|PROSITE documentation PDOC00687|
Inteins (for INternal proTEINs) are protein insertion sequences that are embedded in host protein sequences. They are post-translationally excised from the host protein by a self-catalytic protein splicing process, in which the intein sequence is precisely excised, and the flanking host protein sequences (N- and C-exteins) are religated to create a functional protein. Intein and protein splicing may be viewed as the protein equivalent of intron and RNA splicing, respectively. Inteins were initially discovered as translated intervening sequences that were present in the host gene but absent in homologous genes. Inteins occur in organisms spanning all three kingdoms of life (eubacteria, archaea and eukaryote). Although many inteins are in host proteins involved in nucleic acid metabolism, several inteins are located in metabolic enzymes, such as phosphoenolpyruvate synthase, anaerobic ribonucleoside triphosphate reductase, UDP-glucose dehydrogenase, ClpP protease/chaperone, vacuolar ATPase proton pump (VMA) and glutamine-fructose 6-phosphate transaminase. It should be noted that protein splicing can also occur in trans as in Synechocystis sp. PCC 6803, where the replicative DNA polymerase catalytic subunit (DnaE) is generated from two separate precursor fragments [1,2,3,4,E1].
Most inteins are bifunctional proteins mediating both protein splicing and DNA cleavage. The domain involved in splicing is formed by the two terminal splicing regions, which are separated by a small linker in mini-inteins or a homing endonuclease of 200-250 amino acids in larger inteins (see <PDOC50819>) [1,4]. The N-terminal splicing region spans the about 100 N-terminal amino acids and contains the conserved intein blocks A and B which are similar to the motifs found in the C-terminal autoprocessing domain of the hedgehog protein. The C-terminal splicing region is composed of the two conserved blocks F and G located in the about 50 C-terminal amino acids. Although, no single residue is invariant, the Ser and Cys in block A, the His in block B, the His, Asn and Ser/Cys/Thr in block G are the most conserved residues in the splicing motifs. Protein splicing requires neither cofactors nor auxiliary enzymes and involves a series of four intramolecular reactions in which several of these most conserved residues are implicated [1,3,E1].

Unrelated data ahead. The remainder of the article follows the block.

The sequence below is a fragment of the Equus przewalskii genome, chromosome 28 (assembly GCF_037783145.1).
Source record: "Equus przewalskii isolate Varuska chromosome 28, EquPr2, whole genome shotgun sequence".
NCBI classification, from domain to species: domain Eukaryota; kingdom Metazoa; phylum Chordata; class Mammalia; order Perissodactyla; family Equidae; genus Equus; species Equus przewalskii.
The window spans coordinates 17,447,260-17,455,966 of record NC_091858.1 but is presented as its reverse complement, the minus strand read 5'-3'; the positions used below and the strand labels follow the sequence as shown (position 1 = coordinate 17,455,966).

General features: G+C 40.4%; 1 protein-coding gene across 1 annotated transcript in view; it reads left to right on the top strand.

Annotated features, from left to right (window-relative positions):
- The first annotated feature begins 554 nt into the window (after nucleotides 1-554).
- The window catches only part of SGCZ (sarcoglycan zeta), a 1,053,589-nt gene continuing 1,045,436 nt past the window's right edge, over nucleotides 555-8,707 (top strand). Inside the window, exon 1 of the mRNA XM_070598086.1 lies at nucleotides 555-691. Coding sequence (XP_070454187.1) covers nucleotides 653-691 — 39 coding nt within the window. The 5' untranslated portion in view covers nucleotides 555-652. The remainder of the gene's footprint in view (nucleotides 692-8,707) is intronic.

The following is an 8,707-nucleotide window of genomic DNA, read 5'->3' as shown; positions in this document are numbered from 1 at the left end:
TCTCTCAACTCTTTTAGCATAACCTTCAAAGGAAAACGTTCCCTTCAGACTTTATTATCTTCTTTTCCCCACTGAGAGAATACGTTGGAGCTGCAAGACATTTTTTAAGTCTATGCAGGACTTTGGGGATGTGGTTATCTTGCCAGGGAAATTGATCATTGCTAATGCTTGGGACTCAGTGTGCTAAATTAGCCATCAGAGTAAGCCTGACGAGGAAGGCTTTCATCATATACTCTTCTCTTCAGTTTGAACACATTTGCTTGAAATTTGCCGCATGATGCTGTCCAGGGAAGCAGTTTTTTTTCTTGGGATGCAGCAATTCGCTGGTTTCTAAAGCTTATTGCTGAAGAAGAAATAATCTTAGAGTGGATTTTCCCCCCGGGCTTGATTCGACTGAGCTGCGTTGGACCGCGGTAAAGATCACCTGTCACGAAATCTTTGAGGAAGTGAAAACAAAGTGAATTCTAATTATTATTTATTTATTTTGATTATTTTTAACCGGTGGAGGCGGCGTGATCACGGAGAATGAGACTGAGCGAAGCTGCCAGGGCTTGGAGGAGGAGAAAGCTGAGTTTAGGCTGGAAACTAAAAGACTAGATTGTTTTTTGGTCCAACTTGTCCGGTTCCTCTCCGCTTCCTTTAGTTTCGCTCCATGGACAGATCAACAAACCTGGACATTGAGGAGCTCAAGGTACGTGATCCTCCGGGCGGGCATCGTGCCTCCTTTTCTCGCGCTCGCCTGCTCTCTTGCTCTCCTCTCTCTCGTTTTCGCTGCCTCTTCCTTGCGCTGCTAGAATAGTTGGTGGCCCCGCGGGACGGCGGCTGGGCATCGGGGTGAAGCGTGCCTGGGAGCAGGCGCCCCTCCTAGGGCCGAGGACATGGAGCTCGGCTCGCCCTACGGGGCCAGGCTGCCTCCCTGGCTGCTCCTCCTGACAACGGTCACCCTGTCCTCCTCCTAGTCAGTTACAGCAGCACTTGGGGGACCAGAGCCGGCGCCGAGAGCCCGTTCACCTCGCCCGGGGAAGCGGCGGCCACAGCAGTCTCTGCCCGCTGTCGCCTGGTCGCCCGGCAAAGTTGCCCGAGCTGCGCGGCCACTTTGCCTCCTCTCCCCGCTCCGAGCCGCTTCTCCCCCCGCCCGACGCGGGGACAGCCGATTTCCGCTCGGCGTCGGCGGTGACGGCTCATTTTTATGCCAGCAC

Resolution of the crystal structure of the Mxe GyrA mini-intein (see <PDB:1AM2>) revealed a flattened 'horseshoe shaped' protein composed primarily of β-strands forming two homologous subdomains that are related by a pseudo twofold axis of symmetry. Despite a low level of sequence conservation, the two subdomains are nearly superimposable, suggesting that they could have arisen by tandem duplication of a primordial gene. However, the duplicated sequences do not correspond directly to the two subdomains as the two subdomains have exchanged homologous loop regions [1,2,5,6].
The first profile we have developed is directed against the N-terminal splicing region and covers the intein blocks A and B. It starts with the first N-terminal amino acid of the intein.
The second profile we have developed is directed against the C-terminal splicing region and covers the intein blocks F and G. It extends to the first extein residue following the intein.Last update:
May 2002 / Text revised, patterns removed and profiles added.
PROSITE methods (with tools and information) covered by this documentation:
|Title||Protein-splicing intein: Genetic mobility, origin, and evolution.|
|Source||Annu. Rev. Genet. 34:61-76(2000).|
|Title||Protein splicing and related forms of protein autoprocessing.|
|Source||Annu. Rev. Biochem. 69:447-496(2000).|
|3||Authors||Perler F.B. Olsen G.J. Adam E.|
|Title||Compilation and analysis of intein sequences.|
|Source||Nucleic Acids Res. 25:1087-1093(1997).|
|Title||InBase, the Intein Database.|
|Source||Nucleic Acids Res. 28:344-345(2000).|
|5||Authors||Klabunde T. Sharma S. Telenti A. Jacobs W.R. Jr. Sacchettini J.C.|
|Title||Crystal structure of GyrA intein from Mycobacterium xenopi reveals structural basis of protein splicing.|
|Source||Nat. Struct. Biol. 5:31-36(1998).|
|6||Authors||Hall T.M.T. Porter J.A. Young K.E. Koonin E.V. Beachy P.A. Leahy D.J.|
|Title||Crystal structure of a Hedgehog autoprocessing domain: homology between Hedgehog and self-splicing proteins.|